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Eritrea - Minister for Foreign Affairs Addresses General Debate, 75th Session

Posted by: Semere Asmelash

Date: Tuesday, 29 September 2020

(Pre-recorded) Message delivered by Foreign Minister Osman Saleh on behalf of the President of the State of Eritrea, H.E. Mr. Isaias Afwerki, at the 75th session of the United Nations General Assembly


Your Excellency Ambassador Volkan Bozkir
President of the General Assembly;
Your Excellency Mr. Antonio Gueterres
UN Secretary-General;
Honourable Participants,

I have the honour to deliver this speech on behalf of the President of the State of Eritrea, H.E. Mr. Isaias Afwerki.

The UN General Assembly is taking place this year at a critical juncture when the world is at a cross-roads on account of the vicious COVID-19 global pandemic that has inculcated an immense loss of life so far.

As it may be recalled, I had underlined the following salient points in my message to the UN General Assembly last year.

In as far as global trends is concerned, I had stated, and I quote, “the world is on the cusp of a new world order. All vital parameters indicate that the unipolar world order has come to an end or is in its twilight years. The economic power balance is inexorably changing, with a spike in attendant intense rivalries and upheavals”.

In regard to Africa, my remarks were, and I quote, “Africa’s lot over the past quarter of a century has been onerous. Africa’s resources were plundered wantonly. Despite hollow phrases of ‘conflict prevention’ and ‘conflict resolution’, wars and upheavals continue to increase and fester. Almost 1 billion Africans remain marginalized through the collusion of external predators, their local surrogates and corrupt special-interest entities. This tragic reality requires utmost and urgent attention for effective remedies”.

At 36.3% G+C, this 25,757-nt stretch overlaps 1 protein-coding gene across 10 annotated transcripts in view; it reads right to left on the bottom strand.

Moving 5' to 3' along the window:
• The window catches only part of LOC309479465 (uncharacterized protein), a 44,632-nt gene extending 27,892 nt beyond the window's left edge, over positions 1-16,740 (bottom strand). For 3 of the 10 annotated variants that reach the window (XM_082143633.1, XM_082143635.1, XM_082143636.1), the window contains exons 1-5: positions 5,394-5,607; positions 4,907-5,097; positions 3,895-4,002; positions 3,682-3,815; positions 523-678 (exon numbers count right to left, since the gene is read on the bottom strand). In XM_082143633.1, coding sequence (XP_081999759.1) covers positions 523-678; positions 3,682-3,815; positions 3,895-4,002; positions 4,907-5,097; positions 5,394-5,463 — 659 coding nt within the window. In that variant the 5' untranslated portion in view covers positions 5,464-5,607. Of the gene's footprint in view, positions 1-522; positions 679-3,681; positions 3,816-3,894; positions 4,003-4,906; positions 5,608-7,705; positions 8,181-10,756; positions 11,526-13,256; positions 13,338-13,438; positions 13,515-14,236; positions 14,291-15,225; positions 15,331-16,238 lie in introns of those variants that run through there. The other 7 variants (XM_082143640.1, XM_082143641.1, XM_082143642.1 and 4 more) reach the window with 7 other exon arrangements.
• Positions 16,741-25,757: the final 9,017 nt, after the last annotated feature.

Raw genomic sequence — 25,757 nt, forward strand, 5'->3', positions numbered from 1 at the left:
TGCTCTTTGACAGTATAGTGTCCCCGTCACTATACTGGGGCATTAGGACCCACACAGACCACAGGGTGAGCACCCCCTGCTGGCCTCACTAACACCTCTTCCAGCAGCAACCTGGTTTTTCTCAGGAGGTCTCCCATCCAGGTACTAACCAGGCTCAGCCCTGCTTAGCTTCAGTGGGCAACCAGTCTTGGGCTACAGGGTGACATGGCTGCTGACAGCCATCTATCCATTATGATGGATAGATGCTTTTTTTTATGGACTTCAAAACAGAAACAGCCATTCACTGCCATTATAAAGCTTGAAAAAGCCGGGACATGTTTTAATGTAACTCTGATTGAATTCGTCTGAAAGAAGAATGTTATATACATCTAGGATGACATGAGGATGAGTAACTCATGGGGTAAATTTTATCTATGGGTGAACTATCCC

In terms of the situation in our neighbourhood – namely the Horn of Africa and Red Sea Region – the salient points underlined in my message of last year were: and I quote: “the two regions have been immensely and inordinately afflicted in the past 25 years by externally instigated, intractable, internecine ethnic and clan conflicts, as well as discord and wars among neighbouring countries. …. This grim reality is in stark contrast to the promising events and hopes engendered in the early 1990s for regional integration. Here again, a large part of the blame falls on corrupt local actors”.
Distinguished Participants,

As we mull over current realities this year, what are the new, promising, tidings that we can invoke apart from the earnest pleas and petitions for higher efficacy that are emphasized solemnly almost every year.
Alas, what is new in our world this year is the depressing calamity; the huge loss of life that COVID-19 has and continues to incur globally.

And albeit its agonizing dimensions, the Pandemic has starkly exposed the structural flaws and deficiencies of the prevailing, precarious, economic and security “global order”. It has debunked the spurious explanations and narratives peddled in the past to embellish and rationalize a largely dysfunctional global order. Indeed, in a rather perverted sense, the Pandemic constitutes a wake-up call; a costly reminder for us to mend our ways.

Distinguished Participants,

The pursuit and ideals of enduring global peace, stability and prosperity are squarely predicated, and can only flourish, on the edifice of a robust global organization that can measure up to all these challenges. This indelible fact is more evident than ever before. In the event, allow me to renew our call for the strengthening and revamping of the marginalized UN system whose authority and efficacy have been corroded in the past decades.

I thank you




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